> If it comes to the point where we'd start selling access and charging
> people, we'd have to get some other form of connectivity, and we're also
> going to need, at minimum, a couple of /24's.  

not necessarily. depends what kind of service we're offering. I don't think
it's entirely unreasonable to just use a 10-net for our city-wide wireless
network. we'd be able to run servers or whatever for our own benefit; and if
you *really* wanted to make them visible to the outside world (and couldn't
get a wired connection for some reason), what about begging or borrowing
some loose IP addresses from someone with a gateway willing to forward them
on to your internal address?

help me understand what you're saying: what did you have in mind, that we
need public IP addresses for? certainly there are plenty of uses for them;
but we may be in something of a bandwidth-constrained situation fairly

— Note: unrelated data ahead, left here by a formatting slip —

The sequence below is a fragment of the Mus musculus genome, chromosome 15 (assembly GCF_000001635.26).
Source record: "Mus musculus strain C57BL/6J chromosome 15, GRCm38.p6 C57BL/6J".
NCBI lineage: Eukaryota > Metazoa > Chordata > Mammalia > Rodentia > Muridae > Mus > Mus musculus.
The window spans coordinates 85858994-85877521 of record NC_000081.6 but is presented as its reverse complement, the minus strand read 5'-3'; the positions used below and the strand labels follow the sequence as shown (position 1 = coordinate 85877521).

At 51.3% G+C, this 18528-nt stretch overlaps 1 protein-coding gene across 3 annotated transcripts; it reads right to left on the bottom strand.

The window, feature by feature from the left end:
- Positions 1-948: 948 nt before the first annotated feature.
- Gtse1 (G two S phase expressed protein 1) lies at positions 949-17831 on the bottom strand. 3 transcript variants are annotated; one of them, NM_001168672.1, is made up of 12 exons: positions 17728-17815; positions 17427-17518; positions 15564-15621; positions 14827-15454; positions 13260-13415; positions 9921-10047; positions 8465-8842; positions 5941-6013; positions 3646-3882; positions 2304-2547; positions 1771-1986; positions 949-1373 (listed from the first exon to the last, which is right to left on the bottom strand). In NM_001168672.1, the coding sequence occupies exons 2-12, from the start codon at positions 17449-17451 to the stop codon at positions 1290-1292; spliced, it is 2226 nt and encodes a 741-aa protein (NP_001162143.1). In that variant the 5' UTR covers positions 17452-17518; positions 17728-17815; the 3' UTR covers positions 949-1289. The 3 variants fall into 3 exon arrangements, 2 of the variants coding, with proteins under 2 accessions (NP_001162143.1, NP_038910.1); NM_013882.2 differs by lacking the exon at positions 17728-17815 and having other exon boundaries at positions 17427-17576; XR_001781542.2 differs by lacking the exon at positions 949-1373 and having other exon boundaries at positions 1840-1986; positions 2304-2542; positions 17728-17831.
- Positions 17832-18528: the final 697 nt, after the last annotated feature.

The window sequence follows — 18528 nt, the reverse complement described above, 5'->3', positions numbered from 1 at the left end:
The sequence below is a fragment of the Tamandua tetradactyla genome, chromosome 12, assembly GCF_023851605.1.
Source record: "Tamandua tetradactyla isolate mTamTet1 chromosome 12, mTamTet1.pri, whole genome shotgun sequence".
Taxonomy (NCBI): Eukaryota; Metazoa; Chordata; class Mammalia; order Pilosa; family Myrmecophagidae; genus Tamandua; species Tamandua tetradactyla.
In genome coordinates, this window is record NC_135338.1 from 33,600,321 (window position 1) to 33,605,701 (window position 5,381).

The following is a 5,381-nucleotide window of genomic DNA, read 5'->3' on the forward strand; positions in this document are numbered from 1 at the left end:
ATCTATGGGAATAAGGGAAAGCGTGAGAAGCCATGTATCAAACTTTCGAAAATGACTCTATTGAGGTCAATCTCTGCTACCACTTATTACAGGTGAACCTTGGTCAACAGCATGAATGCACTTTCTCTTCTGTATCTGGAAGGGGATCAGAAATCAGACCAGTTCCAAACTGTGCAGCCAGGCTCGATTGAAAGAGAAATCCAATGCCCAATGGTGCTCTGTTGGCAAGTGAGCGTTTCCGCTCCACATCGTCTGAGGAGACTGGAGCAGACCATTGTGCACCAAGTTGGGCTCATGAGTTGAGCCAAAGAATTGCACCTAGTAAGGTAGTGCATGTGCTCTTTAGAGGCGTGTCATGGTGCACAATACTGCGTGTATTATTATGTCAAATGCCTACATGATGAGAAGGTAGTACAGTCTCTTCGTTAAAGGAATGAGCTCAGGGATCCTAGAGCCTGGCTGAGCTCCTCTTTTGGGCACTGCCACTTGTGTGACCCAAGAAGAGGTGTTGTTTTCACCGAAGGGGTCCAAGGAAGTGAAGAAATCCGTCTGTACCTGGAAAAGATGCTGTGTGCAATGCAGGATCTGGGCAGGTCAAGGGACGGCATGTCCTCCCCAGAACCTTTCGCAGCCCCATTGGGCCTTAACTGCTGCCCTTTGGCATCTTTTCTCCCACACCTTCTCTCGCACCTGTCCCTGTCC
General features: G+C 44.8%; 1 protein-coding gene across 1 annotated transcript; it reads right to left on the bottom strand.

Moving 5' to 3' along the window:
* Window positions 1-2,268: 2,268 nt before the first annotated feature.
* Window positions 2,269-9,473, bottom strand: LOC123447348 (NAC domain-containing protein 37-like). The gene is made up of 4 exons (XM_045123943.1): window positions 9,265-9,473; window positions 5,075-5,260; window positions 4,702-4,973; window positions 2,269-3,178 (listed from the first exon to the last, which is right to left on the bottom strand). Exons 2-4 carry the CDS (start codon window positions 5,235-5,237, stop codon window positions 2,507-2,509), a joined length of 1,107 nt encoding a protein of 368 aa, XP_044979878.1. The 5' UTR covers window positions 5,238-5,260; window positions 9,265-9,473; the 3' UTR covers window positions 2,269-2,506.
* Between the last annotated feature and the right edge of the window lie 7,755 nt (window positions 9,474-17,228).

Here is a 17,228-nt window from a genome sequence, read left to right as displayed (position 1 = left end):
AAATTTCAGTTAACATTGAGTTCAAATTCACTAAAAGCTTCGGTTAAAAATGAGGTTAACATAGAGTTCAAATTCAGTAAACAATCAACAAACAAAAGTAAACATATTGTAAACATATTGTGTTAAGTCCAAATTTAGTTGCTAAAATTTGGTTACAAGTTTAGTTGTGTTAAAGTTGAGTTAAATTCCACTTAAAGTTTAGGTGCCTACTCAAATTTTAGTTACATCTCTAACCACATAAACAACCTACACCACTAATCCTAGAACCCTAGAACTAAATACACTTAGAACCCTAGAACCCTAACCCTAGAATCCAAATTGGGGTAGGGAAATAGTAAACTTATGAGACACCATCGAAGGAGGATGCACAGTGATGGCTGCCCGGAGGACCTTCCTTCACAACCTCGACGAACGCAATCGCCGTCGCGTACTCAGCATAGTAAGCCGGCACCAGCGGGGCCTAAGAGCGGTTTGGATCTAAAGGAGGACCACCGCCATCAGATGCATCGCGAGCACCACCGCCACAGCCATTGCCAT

quickly, and so servers/IP phones may have their functionality curtailed
severely if they're depending on wireless and don't have a landline to
provide (sort-of-guaranteed) bandwidth.

I've also heard this sort of scheme discussed as a way to do roaming
wireless... you have a static IP address on your device, and whenever you get
handed off to a new access point, that AP just routes the traffic back
across the network (using BGP or whatever to find the route) to whatever the
former gateway was.
Was it Spencer who brought that idea up?

Carl Soderstrom.
Network Engineer
Real-Time Enterprises